‘Standing like a tree’, also known as Zhan Zhuang is a powerful internal practice where a static posture is held for a period of time. Standing is an important part of Tai Chi and Qi Gong training and should be built up gradually whilst the body adapts, the legs grow stronger and the muscles start to relax.
Beginner students usually start with a few minutes and build from there. There are different standing postures, from empty stance, embracing stance, single legged stance, 5 Element stances, 8 Trigram stances to holding any of the Tai Chi movements within the form. All can be practiced for the same effect.
Wu Ji Zhuang
How to stand in the Wu Ji Zhuang posture, also known as Wu Ji posture or empty posture. The easiest way to align the body is to go from your feet upwards;
Ping Bu Cheng Bao Zhuang
How to stand in the Wu Ji Zhuang posture, also known as embracing posture, hugging the tree and Tai Chi standing. Follow the same sequence as above, the only difference is the hand and arm position.
Alignment and Structure
In your standing posture, root your weight to the ground via the Dan Tian. The aim is to absorb any pressure that is applied from any direction into the ground naturally without effort, without resistance. If someone pushes you from the front or pushes onto your shoulders, your body needs to be in such alignment that the weight is absorbed, meaning you don’t move, your body adapts to the pressure internally.
The mind may wander and jump about from topic to topic, some people call this the ‘monkey mind’. The aim is to become aware of the internal body, which in turn helps to ease off the monkey mind. Instead, your mind may become aware of areas in the body that are tense, here you can mentally relax and drop away tension. You may also become aware of incorrect alignment in your posture, here you can self adjust with micro movements. You may become aware that your breathing is shallow or erratic, here you can bring the breathing back to the abdomen. As you stand your bring your mind and body into the now. You no longer look to the past or think about the future, there is only what you are doing right now. This helps calm the mind and body, as the body merely reacts to what the mind tells it something fearful or stressful is happening.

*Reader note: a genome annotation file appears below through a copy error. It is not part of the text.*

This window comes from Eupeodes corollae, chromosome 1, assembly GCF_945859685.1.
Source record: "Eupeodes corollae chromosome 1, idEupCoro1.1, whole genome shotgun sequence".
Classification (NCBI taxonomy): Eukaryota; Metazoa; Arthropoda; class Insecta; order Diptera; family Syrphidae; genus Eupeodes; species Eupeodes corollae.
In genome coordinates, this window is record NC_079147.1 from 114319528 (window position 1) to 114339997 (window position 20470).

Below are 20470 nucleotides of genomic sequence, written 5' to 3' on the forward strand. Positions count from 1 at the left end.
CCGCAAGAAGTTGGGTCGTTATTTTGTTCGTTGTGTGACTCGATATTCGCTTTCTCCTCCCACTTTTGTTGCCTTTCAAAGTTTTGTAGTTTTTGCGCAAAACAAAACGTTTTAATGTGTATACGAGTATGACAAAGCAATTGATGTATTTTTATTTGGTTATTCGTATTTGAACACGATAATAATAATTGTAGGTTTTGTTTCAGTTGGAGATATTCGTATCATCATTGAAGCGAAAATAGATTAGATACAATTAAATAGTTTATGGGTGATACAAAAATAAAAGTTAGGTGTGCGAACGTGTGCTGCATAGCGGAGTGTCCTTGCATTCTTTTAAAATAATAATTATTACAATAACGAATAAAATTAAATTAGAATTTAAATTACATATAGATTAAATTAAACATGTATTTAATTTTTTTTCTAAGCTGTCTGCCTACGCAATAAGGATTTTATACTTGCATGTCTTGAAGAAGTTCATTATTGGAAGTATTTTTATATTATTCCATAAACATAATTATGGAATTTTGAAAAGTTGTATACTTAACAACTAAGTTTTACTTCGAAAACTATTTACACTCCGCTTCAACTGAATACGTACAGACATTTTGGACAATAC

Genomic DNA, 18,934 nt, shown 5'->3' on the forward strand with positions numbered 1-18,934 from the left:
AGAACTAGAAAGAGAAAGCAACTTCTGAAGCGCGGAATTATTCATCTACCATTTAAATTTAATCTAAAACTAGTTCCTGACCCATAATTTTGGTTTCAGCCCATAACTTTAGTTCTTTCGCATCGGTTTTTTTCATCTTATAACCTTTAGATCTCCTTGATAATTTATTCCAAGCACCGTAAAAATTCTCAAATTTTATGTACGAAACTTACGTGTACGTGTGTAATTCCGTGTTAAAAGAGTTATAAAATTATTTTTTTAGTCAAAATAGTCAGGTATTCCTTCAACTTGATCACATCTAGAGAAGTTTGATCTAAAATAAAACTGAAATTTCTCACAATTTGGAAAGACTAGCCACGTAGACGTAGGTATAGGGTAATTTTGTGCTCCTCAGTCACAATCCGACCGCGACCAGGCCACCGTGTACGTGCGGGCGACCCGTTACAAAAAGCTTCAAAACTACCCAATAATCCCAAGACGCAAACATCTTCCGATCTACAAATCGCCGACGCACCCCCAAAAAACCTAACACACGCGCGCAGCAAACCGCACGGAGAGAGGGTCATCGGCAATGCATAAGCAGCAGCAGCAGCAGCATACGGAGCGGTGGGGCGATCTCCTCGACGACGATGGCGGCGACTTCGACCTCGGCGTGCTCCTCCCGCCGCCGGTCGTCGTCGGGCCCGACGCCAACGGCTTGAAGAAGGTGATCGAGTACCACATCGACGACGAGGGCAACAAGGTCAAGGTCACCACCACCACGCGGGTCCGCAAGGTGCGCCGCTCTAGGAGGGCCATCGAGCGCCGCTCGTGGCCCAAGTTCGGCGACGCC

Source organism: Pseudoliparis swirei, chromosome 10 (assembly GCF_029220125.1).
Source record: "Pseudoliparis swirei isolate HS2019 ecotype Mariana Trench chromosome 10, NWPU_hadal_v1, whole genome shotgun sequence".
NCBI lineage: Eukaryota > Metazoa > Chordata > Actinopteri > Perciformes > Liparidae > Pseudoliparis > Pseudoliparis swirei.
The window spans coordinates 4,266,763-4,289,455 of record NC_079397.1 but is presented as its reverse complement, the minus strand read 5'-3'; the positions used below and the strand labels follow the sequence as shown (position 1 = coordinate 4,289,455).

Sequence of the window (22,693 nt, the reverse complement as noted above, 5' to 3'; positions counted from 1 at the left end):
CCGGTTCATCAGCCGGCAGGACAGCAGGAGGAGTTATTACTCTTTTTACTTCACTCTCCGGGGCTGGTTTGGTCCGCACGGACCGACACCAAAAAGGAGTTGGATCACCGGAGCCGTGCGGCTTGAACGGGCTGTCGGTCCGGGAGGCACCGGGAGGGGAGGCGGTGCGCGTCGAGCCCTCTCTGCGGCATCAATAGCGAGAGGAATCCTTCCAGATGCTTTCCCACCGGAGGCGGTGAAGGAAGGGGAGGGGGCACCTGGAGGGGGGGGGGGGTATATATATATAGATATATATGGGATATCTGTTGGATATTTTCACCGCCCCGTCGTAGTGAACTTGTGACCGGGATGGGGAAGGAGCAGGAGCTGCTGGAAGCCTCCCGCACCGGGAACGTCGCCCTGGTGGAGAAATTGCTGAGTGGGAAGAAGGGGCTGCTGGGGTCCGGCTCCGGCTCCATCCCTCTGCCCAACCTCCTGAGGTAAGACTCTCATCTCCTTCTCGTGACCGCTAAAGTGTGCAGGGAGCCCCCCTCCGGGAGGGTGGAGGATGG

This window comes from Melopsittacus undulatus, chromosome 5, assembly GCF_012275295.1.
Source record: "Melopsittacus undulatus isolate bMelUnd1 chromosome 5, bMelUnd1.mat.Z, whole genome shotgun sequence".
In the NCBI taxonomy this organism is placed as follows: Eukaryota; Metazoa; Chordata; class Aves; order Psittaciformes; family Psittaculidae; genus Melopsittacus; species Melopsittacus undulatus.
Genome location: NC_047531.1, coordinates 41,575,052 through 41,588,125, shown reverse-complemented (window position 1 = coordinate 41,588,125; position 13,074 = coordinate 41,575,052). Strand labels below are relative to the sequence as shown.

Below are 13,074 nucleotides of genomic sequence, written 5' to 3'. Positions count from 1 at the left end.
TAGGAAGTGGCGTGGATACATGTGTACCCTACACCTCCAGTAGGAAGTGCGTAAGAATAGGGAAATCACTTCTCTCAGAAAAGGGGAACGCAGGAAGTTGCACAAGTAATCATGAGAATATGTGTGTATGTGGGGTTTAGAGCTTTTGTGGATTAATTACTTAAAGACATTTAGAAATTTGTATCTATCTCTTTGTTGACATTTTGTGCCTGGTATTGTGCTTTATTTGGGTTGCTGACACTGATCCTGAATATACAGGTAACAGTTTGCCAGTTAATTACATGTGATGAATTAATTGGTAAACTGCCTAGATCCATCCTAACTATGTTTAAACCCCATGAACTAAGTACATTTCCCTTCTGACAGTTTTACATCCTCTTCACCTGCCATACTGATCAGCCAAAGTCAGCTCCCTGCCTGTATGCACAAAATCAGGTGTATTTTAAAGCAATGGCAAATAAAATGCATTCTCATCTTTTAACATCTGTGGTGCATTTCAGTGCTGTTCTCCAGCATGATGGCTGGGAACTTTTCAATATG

Standing still can be uncomfortable to start as a beginner, aches and pains around the body and feelings of frustration, irritation and ‘why am I doing this?’. Over time with diligence and patience, you will start to feel the muscles relax more and more. This is the aim, to allow the body to hold itself up without using the muscles, instead using the soft tissue, fascia, ligaments and tendons. All the while relaxing more, softening more and releasing.
Sink Qi to the Dan Tian
Once in your standing posture, bring your focus to moving Qi in the Dan Tian. This means sinking your body weight from your head, shoulders, chest and upper abdomen down to the Dan Tian area. A natural sinking and lowering of your centre of gravity to give you a more solid feeling in the lower body.
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